“When I was growing up, I always felt I had to be somebody else — that I couldn’t be my happy, bubbly self because my environment just didn’t cater to that. So I’m just living out my subconscious on this album, trying to re-create the world I had in my mind from when I was just not myself. All the places I wanted to go, all the things I wanted to do.”
Pink faced a huge array of challenges in his childhood, growing up in West Philadelphia. In the gospel-flavored album opener “Pink City,” he sings about the situation: “We were born in the rubble / We were raised in the mud / Yeah, it’s hard in the city where I’m from / Trying to live, got to make it / Make it out of the slum.”
“I remember at one point, me and my brother shared a mattress in the corner on the floor of somebody else’s home,” Pink recalls. “So that is where I’m from. But I chose to make that existence into a better one.”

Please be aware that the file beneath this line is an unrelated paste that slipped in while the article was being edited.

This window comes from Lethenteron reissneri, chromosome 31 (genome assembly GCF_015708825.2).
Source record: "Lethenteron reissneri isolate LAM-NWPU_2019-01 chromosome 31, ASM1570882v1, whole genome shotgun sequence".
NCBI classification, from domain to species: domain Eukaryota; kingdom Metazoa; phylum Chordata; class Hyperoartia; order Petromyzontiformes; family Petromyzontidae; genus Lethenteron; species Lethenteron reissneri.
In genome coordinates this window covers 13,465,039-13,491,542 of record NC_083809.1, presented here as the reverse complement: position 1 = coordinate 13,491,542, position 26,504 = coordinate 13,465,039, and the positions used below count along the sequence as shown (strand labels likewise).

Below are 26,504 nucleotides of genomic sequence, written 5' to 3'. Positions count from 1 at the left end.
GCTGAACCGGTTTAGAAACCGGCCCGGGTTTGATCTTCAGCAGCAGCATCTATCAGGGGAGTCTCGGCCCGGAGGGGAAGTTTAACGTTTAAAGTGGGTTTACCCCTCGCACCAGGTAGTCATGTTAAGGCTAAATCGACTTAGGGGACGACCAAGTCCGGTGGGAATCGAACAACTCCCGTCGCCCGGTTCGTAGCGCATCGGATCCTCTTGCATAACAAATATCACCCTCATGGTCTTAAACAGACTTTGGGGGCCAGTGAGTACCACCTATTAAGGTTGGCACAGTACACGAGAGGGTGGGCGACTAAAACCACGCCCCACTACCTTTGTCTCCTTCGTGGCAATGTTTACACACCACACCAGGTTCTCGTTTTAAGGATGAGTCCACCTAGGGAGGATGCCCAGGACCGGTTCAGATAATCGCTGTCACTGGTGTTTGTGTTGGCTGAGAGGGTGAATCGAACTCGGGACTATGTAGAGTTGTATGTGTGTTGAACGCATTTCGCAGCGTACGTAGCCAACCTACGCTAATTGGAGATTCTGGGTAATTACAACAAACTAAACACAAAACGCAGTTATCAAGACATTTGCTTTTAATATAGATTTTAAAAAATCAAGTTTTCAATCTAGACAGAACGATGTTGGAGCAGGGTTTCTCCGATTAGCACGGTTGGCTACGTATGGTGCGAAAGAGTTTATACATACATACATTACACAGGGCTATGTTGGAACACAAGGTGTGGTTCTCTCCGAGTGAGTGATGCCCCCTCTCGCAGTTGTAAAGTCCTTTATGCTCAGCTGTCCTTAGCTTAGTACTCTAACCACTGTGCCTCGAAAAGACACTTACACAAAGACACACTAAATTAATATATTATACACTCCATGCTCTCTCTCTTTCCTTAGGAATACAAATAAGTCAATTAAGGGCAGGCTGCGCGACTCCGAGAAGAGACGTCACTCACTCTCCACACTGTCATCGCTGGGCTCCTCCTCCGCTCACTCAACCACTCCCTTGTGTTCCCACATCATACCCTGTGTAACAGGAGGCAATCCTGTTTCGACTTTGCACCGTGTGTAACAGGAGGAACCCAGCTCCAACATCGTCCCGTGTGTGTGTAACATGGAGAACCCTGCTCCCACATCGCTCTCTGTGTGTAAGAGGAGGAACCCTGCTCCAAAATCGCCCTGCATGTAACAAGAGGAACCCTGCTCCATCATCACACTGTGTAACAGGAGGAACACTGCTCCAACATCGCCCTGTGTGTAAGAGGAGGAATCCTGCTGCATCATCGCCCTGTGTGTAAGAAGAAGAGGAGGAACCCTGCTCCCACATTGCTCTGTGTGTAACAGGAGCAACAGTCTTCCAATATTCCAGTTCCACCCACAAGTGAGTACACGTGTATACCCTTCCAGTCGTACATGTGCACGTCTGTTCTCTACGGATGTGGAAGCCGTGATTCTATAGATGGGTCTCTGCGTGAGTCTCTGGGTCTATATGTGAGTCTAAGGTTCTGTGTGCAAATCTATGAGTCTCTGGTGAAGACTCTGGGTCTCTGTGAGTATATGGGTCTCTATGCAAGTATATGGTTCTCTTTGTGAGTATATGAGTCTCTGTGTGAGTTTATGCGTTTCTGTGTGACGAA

Love is the album’s central theme — love for one’s fellow man plays a key role, though there’s a lot of romantic love. Pink was born on Valentine’s Day, and he takes the importance of those relationships to heart.
“I think the universe or God had a purpose for my birthday being on that day,” he says. “And love is what the Pink Planet is about. It’s not about anything else. When you’re open and you love, there’s a gravitational pull, and on the Pink Planet, love is the gravity.”
Pink’s father was a minister, and his upbringing was strict. He was not allowed to listen to R&B or rap radio stations. It was all right for him to listen to other radio formats, such as rock and pop, and those influences are apparent on the record. But Pink Planet’s primary influence is sophisticated ’70s- and ’80s-vintage R&B — think Stevie Wonder, Prince, Michael Jackson — as refracted through a Pink lens.